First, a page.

A Victoria-based airbrush artist has expanded his portfolio by painting a mural honouring Alfred “The Flowerman” Sillem, a well-known florist who passed away earlier this month.
Paul Archer, who simply goes by “Archer,” says it took him about four hours to paint the portrait of Sillem, which is now on display outside his shop on Fort Street near Quadra Street.
“I was around back in the ’80s when he was a regular down at all of the clubs. We become good friends too, acquaintance-wise. He knew what I did, and I knew what he did. We were both entrepreneurial,” Archer told CHEK News Sunday.
Locals and visitors alike to B.C.’s capital may remember Sillem stopping by restaurants, bars and hotels, wearing a tuxedo and selling flowers. His travelling florist business first bloomed 40 years ago after he immigrated from Holland in 1968.
Archer sums him up as an icon.
“What I call Victoria’s cupid,” he said in an interview. “You wonder how many relationships stemmed from (his flowers). There could have been marriages or long-term relationships based on him being there with the flowers at the right time.”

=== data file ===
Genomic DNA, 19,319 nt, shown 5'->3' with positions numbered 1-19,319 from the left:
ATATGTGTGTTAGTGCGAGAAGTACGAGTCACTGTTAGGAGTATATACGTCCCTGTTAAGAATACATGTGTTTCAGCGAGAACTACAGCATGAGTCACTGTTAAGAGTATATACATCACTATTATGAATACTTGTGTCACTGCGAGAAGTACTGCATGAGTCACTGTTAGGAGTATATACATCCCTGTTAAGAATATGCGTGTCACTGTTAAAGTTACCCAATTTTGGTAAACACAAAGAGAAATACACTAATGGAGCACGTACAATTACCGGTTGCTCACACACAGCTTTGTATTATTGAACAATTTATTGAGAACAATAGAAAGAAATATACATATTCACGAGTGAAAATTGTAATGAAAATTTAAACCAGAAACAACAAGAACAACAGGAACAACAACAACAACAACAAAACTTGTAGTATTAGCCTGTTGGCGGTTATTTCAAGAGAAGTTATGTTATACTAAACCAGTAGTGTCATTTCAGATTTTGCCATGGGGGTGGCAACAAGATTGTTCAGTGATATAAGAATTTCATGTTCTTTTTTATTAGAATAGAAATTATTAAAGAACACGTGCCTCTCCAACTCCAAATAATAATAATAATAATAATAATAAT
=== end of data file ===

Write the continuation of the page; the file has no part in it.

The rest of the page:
In the mural, Sillem is seen smiling and holding a bouquet. The piece is another nod to his life, which will have a lasting impact on people like Dixie Rae-Lee, who first met him about 30 years ago at a bar in Victoria.
“He was very charismatic, you know. It wasn’t just the sell of the flower. He really invested time with people. He was a very kind person and fun and funny. You were drawn to him,” Lee said last Monday.
“It wasn’t hard to be Alfred’s friend.”
News of Sillem’s passing quickly spread to social media, where people shared their memories of him and condolences to his loved ones, including his son Nik Sillem who told CHEK News that the support did not go unnoticed.
“It’s overwhelming, to say the least,” he said.
A celebration of life to honour Sillem is happening at The Monkey Tree Pub on Sunday, April 16, starting at 3 p.m. Archer says organizers have asked him to transport the mural to the pub so it can be used as a centrepiece during the event.
“I’m going to let them have it. It’s obviously a yes to that,” he added. “They asked me, and I said, ‘For sure, absolutely.’ I would think that that would be appropriate.”
Sillem passed away on March 17 at the age of 77, and his death was attributed to natural causes. He leaves behind several children and grandchildren.